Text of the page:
Fun

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5 thoughts on “Fun”

  1. Thanks for posting this, Ben. Here are my favorite quotes from the article:
    Brain research suggests that fun is not just beneficial to learning but, by many reports, required for authentic learning and long-term memory.
    The truth is that when the joy and comfort are scrubbed from the classroom and replaced with homogeneity, and when spontaneity is replaced with conformity, students’ brains are distanced from effective information processing and long-term memory storage.
    The highest-level executive thinking, making of connections, and “aha” moments are more likely to occur in an atmosphere of “exuberant discovery,” where students of all ages retain that kindergarten enthusiasm of embracing each day with the joy of learning.
    Optimal brain activation occurs when subjects are in positive emotional states or when the material holds personal meaning, connects to their interests, is presented with elements of novelty, or evokes wonder. This is why attentiveness is so closely linked to positive emotional cueing and personal meaning.
    The evidence for CI/TPRS in a light-hearted environment simply keeps piling up. I know that Ben has occasionally questioned whether CI/TPRS is compatible with the current educational structure and climate. (Probably not) But we can’t afford to abandon education to the minions of Camazotz. (I know, I keep coming back to that image; it’s either that or Mordor.) Our island of sanity may be the only thing keeping some of our students afloat – I know one mother credits what goes on in my German class with literally saving her son’s life because his other classes were sending him into depression. (If true, that is so overwhelming I can’t process it. But I have seen this kid blossom in the two years he’s been in German class; where there was some real anger I now see smiles and laughter.)
    I do know that last night at our Open House, parent after parent told me how much their children love German (class and language). They also, nearly every one of them, told me about their children speaking German around the house – even the ones who are the quietest in class. One that I remember in particular told me that recently she asked her son where he was going, and he replied something totally unintelligible that sounded “really bad” to her. Then he laughed and said he had just told he was on his way to do the laundry. He deliberately tries to make the German sound horrible when he’s doing something she wants him to do. He’s having fun with the language!

  2. Grant Boulanger

    Robert, you said, “parent after parent told me how much their children love German (class and language)”.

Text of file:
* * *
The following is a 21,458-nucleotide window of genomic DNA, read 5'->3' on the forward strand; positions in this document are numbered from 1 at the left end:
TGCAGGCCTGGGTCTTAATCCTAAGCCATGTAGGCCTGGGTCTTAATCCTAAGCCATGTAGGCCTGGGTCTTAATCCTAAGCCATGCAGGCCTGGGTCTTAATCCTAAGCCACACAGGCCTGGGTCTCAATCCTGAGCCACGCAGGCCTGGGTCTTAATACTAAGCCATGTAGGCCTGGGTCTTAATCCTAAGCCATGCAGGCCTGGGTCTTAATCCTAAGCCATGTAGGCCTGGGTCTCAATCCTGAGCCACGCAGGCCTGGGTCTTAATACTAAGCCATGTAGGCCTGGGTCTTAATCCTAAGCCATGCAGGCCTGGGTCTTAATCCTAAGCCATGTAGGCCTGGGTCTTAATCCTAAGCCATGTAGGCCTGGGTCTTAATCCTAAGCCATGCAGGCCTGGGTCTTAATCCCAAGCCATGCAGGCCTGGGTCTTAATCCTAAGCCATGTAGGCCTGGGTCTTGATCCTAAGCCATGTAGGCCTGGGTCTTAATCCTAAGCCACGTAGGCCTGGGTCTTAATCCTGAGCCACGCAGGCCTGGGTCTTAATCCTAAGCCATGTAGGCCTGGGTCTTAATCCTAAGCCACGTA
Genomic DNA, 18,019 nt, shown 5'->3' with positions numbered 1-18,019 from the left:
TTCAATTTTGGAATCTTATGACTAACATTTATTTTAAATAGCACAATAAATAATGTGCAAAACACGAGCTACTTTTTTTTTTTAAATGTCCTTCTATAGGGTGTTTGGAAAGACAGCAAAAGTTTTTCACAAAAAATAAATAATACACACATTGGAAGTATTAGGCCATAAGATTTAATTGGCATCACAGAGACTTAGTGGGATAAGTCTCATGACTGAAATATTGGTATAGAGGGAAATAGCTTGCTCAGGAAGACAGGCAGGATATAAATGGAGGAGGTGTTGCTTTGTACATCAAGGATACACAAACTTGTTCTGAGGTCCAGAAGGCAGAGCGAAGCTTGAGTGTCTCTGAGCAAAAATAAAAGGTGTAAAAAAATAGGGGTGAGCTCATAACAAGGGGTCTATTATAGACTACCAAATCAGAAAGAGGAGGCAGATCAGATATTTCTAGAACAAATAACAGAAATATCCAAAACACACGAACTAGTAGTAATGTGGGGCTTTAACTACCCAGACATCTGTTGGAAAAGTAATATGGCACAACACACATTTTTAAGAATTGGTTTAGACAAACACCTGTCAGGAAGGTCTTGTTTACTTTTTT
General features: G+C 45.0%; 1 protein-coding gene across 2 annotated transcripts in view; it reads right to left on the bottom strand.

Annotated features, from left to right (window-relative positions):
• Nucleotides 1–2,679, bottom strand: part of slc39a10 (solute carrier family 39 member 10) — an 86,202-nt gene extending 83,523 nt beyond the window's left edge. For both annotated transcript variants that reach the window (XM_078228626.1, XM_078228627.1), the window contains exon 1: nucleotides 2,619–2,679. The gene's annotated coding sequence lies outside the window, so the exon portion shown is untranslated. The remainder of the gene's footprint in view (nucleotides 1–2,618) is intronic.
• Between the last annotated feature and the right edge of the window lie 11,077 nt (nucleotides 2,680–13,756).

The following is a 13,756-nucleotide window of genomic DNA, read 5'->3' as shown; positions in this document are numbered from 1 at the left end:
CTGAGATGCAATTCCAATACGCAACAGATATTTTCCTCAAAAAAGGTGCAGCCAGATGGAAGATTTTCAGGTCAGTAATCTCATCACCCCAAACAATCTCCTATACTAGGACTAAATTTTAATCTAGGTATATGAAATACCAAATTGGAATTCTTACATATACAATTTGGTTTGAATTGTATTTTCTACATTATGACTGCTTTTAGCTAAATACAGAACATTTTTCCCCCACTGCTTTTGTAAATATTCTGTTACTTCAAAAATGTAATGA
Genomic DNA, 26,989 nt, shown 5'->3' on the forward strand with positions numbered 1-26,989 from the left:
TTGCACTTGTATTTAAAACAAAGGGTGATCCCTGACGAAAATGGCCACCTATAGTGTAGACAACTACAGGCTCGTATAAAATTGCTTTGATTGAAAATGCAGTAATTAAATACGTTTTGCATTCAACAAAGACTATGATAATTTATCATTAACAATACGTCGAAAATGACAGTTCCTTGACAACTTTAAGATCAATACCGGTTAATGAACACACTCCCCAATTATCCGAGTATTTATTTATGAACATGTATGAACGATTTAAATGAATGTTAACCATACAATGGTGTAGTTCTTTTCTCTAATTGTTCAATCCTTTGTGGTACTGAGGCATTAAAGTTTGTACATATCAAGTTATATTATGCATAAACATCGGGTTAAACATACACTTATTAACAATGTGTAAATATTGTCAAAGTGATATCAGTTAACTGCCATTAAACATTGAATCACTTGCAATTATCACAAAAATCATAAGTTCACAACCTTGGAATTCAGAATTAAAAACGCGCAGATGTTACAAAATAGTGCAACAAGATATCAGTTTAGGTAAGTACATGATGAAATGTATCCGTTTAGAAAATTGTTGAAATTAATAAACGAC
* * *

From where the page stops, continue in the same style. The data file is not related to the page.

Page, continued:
That is truly awesome!!
    Here’s a question for you. Slade quotes Jensen from Teaching with the Brain in Mind. Here’s another Jensen quote from that book.
    “Either you can have your learners’ attention, or they can be making meaning, but never both at the same time.”
    What do you make of this in the context of a CI class? While they are listening, aren’t they making meaning? Or, is it the effort to produce that causes a sifting of the input and allows them to make meaning?

  3. I have to admit that I have never really gotten a thorough understanding of this whole “negotiating/constructing meaning” thing. “Negotiating meaning” sounds like we spend our time conducting a business deal on what a word means. “Constructing meaning” sounds like we are building a house. Neither of those describes, to me, what goes on in acquisition. I know the whole thing about pointing to something that has four legs, a seat and a back and saying “Stuhl”, then pointing to one that’s slightly different and doing the same thing, then repeating the process. [Okay, I know that’s probably a poor example, but work with me.] I guess the listener takes that input and “constructs” the meaning of “chair”?
    Is Jensen saying that a learner must already understand you to give you his attention? How, then, do they acquire the necessary input to construct meaning? If we’re talking about output – or expected output – I can accept the statement. I’ve read that in a normal conversation between two people who are fluent in the same language, most of the time the silent partner isn’t really listening but formulating a reply. If it takes more concentration to formulate a reply because of processing issues, then any attention to the speaker is lost.

  4. Bernie Schlafke

    Great read…DANKE for posting it!
    If anyone out there wants to see this in action, especially if you live in the Midwest, visit the Concordia Language Villages this summer. Most villages are located near Bemidji, Minnesota, and are open to visitors. There are also on-site summer courses for language teachers, and it’s a great opportunity to learn a lot of fun language-learning activities and authentic songs for our classrooms. This summer they are celebrating 50 years of fun language learning!

  5. Bernie Schlafke

    And on the subject of meaning construction…
    some great summer reading would be Ayn Rand’s essays on objectivism and epistemology. When we really teach a word, such as “chair,” our sound touches the unique image that each of our students’ memory keeps for that object, and hook the word from the target language onto it. These images are often emotionally-laden, and that is something Eric Jensen so clearly explains in Teaching with the brain in mind–another great summer read!

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